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The Wandering Monk finds vintage jujitsu in Corpus Christi!
Wandering Monk Series Episode One:
And so it came to be that my travels took me to fabled Corpus Christi, TX. As a former KC resident, I have often heard of Corpus as a great Spring Break destination with it’s proximity to South Padre Island and cheap hotels and bars. Sadly, I was not there for spring break.
Bullshido Bully AMF extended me the invitation to check out his current training location, in a style called “Phan ku Ryu Jujitsu.” I came to find out that this is an offshoot of Kosen judo and traditional Japanese jujitsu founded by none other then Masato himself. It is currently being taught by 3rd-generation instructor, Michael Patterson.
About 40 minutes away from my hotel, Phan Ryu is located in what can only be described as four walls and a roof. The structure, wedged in back of a low-income residential area 2 streets off the main drag, was modest, but definitely clean and well maintained. After engaging in some seriously alive training with Texas’ legendary mosquitoes, the instructor arrived and we filed inside for class.
To say the instructor was unique is probably an understatement. The man used a fast-paced, rapid-fire instruction style, and seemed to be handicapped by his mouth’s insufficient speed in his attempts to say EVERYTHING he was thinking at once. The man had energy, folks. Lots of energy.
We started with a mild warm-up of ukemi, whereupon I was informed that in Phan Ryu, we do not use our hands to assist ourselves in standing up, lest someone use the opportunity to strike us. It made sense to me and the adjustment was simple enough. After that, we went to (wait for it) standing wristlocks.
Now I admit that I had the EXACT same reaction that you are having right now. It took a heculean effort to prevent my eyes from rolling, and I managed to conceal a scornful guffaw only barely. But the man prefaced his wristlock lesson with the admonition that truthfully, a wristlock is damn near impossible to pull off in a high-speed situation. I wondered (silently) why one would teach them all, but he did outline some scenarios where wristlock knowledge was very helpful: IE, security work, law enforcement and such. Obviously, this is a reflection of the classical jujitsu elements of Masato’s training, and while I may not love them, they were all simple and practical enough in their respective execution.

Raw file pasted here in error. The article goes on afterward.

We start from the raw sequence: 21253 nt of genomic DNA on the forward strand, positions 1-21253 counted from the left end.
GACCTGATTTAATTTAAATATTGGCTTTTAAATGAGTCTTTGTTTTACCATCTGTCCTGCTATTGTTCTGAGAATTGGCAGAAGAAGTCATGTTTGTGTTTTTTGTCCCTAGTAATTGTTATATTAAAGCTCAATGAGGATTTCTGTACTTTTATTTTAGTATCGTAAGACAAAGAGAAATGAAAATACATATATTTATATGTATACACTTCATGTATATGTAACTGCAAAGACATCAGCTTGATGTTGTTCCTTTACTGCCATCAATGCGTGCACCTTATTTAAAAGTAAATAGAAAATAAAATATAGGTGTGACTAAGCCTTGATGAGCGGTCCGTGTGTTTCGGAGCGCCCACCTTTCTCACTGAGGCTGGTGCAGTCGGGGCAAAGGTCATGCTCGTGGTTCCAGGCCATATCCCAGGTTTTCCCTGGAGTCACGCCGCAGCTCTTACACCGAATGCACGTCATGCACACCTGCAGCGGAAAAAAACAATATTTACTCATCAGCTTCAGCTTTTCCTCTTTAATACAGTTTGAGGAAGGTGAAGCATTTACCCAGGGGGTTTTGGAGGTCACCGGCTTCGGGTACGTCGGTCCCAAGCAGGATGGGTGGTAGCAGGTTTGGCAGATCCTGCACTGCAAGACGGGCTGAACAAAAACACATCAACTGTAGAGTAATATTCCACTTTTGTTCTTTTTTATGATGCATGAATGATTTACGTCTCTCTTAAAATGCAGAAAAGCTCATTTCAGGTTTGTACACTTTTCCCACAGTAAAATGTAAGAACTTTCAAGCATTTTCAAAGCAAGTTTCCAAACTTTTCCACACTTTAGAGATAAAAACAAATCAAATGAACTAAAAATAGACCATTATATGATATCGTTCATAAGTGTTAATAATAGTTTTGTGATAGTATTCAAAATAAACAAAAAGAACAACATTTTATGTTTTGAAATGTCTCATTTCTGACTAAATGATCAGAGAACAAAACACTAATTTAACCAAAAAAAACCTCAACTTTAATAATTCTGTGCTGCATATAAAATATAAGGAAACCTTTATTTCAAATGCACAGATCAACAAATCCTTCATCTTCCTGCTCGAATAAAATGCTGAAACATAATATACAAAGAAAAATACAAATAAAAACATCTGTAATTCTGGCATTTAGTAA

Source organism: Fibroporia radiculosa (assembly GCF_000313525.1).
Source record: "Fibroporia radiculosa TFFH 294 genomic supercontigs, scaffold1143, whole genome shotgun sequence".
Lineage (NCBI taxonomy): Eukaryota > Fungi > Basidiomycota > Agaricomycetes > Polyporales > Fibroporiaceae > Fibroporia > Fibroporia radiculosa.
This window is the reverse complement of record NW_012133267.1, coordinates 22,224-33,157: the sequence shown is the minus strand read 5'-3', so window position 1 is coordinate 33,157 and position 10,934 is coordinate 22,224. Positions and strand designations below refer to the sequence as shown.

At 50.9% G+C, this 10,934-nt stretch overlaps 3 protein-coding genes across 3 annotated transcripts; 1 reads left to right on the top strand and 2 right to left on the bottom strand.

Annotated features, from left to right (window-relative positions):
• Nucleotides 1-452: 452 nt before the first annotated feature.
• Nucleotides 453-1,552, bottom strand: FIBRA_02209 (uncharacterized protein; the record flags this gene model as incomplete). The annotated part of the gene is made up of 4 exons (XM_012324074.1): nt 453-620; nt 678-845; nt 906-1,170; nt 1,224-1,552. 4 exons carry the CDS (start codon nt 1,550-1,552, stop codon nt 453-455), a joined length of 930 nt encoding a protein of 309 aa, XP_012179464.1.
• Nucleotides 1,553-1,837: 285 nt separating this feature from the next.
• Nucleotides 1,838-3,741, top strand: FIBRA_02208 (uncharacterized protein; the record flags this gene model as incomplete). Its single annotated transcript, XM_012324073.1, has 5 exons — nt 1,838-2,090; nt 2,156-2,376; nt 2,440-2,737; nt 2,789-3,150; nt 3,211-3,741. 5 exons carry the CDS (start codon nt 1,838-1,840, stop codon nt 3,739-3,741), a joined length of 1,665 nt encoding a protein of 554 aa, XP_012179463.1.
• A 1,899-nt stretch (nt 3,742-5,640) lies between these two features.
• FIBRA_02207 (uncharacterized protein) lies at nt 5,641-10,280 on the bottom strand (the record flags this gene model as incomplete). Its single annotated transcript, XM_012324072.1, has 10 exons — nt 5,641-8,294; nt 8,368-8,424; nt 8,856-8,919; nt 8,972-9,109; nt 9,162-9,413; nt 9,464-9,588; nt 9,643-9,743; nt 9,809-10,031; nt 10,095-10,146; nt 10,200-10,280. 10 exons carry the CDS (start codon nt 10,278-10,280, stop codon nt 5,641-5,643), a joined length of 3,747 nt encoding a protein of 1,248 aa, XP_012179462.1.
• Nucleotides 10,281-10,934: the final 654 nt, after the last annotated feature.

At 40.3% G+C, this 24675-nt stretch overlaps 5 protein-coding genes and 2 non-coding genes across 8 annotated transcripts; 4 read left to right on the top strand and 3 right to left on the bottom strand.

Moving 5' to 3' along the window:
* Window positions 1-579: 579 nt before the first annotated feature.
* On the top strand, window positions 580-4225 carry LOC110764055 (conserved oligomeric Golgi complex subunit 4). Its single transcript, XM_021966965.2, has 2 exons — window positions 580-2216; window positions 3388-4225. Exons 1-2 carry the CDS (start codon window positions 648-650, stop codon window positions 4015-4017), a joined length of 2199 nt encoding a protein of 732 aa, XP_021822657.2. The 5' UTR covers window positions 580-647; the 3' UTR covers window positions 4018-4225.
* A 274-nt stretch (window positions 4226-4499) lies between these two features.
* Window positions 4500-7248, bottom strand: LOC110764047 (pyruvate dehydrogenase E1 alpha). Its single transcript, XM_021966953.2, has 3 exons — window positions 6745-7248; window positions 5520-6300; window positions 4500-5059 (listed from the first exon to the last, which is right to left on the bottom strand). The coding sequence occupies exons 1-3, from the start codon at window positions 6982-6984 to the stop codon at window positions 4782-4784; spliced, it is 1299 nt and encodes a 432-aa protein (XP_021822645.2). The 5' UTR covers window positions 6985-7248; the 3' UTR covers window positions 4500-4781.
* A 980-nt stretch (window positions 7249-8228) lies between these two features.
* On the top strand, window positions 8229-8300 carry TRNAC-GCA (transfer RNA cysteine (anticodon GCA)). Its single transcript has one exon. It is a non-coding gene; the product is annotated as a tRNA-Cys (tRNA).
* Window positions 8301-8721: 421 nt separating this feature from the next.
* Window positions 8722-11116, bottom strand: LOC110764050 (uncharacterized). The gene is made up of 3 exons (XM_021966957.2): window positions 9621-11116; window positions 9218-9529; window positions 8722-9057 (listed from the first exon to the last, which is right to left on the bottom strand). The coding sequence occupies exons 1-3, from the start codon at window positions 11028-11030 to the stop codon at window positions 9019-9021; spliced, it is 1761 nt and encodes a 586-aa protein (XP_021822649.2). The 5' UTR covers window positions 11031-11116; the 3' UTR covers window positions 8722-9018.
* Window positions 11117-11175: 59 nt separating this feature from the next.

We spent some time of said wristlocks and yes, even gun disarms. I will almost certainly never attempt any of the gun disarms myself, but he was very knowledgeable, and his technical skill was quite impressive. I am reasonably certain Patterson could make them work, but I certainly won’t try them.
As class continued, we moved onto some takedown defenses, all of which were very solid judo fundamentals. We covered tani otoshi to counter hip throw, and roll-through to counter hip throw. Once again his technical proficiency was excellent; it was obvious to me that he had been doing this a VERY long time. The judo influence was marked here, and there was no mistaking the kodokan influence in his style.
We also covered headlock escapes, and some guard passing. At this point, he had really loosened up and techniques and ideas were flowing rapidly in an informal and friendly atmosphere. It turned very free-form and fun, with ideas and techniques shooting back and forth as quickly as the random synaptic firing that seemed to rule the man’s personality. This is where the Kosen really began to shine. Without ever being exposed to BJJ, this man had an insanely slick guard game and his mount was unbreakable. His submission knowledge was encyclopedic, and he could execute all of them with speed and authority.
Overall, the class was very fun and informative. The instructor knows simply an INSANE amount about grappling. He has memorized thousands of submissions, and is technically proficient with all of them. After about an hour I began to feel like an archaeologist who has stumbled onto an incredible find: a pre-Helio style of grappling that was effective and brutal. Obviously as soon as Rorion finds out about this he will claim that Helio invented it, but when you consider that the Phan-ku ryu progenitor was Masato, it is easy to believe. Patterson is definitely ruled by a 1970’s mindset, (Standing wristlocks, gun disarms, street v. sport, and ikken hisatsu silliness) but considering his technical proficiency, I can get over that.
This was not a competitive gym. AMF reports that there is plenty of live rolling that goes on there, but we did not get to any of that on my visit. I think that I made Patterson a little bit nervous, and he didn’t want to expose people to me until he had a feel for my skill level. I suspect that is why we spent so much time on wristlocks as well. He knew it was an area I was weak in, and thusly would not have to butt heads with me on technical minutiae if it turned out I was that kind of guy. I’m not, and so once he was comfortable we really got into some great technical sub-grappling.
If you want to fight in the cage or go to NAGA, this may not be the place for you, but if you are interested in solid grappling instruction, and a fun, informal class with effective techniques and a knowledgeable instructor, then I HIGHLY recommend this place.